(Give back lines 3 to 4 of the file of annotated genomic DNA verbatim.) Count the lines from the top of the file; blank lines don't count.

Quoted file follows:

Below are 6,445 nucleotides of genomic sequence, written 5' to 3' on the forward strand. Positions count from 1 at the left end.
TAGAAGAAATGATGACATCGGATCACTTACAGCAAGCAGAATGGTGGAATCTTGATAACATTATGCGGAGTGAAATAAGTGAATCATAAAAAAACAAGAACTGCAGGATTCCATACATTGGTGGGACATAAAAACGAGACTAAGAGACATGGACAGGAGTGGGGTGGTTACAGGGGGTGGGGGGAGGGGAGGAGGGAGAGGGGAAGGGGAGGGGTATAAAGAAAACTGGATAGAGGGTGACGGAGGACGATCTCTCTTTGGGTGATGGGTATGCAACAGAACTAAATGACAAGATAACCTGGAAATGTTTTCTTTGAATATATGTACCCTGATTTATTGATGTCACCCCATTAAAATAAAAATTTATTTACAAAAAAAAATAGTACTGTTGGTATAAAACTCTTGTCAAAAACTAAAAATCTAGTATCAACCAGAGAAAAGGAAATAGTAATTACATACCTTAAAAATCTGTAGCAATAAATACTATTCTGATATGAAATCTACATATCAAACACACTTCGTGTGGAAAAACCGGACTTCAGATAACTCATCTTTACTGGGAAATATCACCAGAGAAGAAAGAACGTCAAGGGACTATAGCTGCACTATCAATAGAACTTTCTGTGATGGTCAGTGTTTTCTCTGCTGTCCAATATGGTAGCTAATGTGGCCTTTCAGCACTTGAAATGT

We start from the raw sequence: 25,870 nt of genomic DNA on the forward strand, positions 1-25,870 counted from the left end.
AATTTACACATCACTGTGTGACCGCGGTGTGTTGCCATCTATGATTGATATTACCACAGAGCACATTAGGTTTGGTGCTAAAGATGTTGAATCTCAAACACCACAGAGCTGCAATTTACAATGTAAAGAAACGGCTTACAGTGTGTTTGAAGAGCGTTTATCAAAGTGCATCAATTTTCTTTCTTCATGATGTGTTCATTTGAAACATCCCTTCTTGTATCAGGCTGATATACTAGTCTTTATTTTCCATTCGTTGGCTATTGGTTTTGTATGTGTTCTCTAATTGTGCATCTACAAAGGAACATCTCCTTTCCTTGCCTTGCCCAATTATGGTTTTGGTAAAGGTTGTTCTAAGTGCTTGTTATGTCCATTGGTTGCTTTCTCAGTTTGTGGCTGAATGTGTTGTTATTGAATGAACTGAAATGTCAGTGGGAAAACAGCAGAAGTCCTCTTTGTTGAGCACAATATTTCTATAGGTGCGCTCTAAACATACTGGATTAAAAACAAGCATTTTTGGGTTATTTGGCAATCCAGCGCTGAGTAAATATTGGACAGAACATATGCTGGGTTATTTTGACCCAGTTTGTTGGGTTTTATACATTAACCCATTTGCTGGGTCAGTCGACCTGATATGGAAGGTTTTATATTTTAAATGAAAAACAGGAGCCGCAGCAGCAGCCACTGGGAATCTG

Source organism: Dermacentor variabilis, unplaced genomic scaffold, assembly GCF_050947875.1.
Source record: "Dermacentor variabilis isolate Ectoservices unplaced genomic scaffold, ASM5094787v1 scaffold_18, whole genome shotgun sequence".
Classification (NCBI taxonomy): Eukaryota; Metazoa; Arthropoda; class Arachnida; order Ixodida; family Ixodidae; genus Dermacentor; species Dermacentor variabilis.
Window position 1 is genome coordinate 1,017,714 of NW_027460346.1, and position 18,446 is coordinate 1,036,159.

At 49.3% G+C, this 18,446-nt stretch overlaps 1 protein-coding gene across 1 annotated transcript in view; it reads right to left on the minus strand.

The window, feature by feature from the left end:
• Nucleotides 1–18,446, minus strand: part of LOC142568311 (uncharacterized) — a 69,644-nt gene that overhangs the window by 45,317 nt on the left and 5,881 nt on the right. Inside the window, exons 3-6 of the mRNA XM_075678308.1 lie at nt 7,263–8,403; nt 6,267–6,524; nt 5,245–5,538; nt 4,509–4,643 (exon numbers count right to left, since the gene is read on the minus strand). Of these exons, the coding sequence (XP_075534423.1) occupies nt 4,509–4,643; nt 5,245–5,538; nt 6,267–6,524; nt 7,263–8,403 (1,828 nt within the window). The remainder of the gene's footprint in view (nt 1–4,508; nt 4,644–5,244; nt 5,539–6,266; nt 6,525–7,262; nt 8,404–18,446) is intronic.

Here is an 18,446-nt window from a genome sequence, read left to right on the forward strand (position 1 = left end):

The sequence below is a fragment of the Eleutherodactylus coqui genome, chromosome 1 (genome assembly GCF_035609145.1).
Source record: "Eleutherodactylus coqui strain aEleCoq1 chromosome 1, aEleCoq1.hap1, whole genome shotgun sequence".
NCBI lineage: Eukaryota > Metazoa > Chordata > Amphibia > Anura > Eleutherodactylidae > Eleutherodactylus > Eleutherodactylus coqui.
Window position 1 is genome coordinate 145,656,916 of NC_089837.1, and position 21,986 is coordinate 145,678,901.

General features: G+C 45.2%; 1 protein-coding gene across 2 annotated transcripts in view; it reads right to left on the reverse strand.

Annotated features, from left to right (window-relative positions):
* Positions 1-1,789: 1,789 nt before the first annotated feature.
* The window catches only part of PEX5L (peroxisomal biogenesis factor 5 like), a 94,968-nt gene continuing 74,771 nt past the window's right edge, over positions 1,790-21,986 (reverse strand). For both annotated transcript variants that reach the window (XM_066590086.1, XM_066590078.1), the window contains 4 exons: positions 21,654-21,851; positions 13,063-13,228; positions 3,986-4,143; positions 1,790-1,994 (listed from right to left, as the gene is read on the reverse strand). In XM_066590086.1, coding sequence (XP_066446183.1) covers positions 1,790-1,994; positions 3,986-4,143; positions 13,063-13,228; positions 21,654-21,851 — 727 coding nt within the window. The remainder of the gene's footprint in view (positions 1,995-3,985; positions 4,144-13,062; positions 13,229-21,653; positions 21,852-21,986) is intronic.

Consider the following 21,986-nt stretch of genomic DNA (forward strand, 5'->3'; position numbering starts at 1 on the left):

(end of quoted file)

We start from the raw sequence: 25,870 nt of genomic DNA on the forward strand, positions 1-25,870 counted from the left end.
AATTTACACATCACTGTGTGACCGCGGTGTGTTGCCATCTATGATTGATATTACCACAGAGCACATTAGGTTTGGTGCTAAAGATGTTGAATCTCAAACACCACAGAGCTGCAATTTACAATGTAAAGAAACGGCTTACAGTGTGTTTGAAGAGCGTTTATCAAAGTGCATCAATTTTCTTTCTTCATGATGTGTTCATTTGAAACATCCCTTCTTGTATCAGGCTGATATACTAGTCTTTATTTTCCATTCGTTGGCTATTGGTTTTGTATGTGTTCTCTAATTGTGCATCTACAAAGGAACATCTCCTTTCCTTGCCTTGCCCAATTATGGTTTTGGTAAAGGTTGTTCTAAGTGCTTGTTATGTCCATTGGTTGCTTTCTCAGTTTGTGGCTGAATGTGTTGTTATTGAATGAACTGAAATGTCAGTGGGAAAACAGCAGAAGTCCTCTTTGTTGAGCACAATATTTCTATAGGTGCGCTCTAAACATACTGGATTAAAAACAAGCATTTTTGGGTTATTTGGCAATCCAGCGCTGAGTAAATATTGGACAGAACATATGCTGGGTTATTTTGACCCAGTTTGTTGGGTTTTATACATTAACCCATTTGCTGGGTCAGTCGACCTGATATGGAAGGTTTTATATTTTAAATGAAAAACAGGAGCCGCAGCAGCAGCCACTGGGAATCTG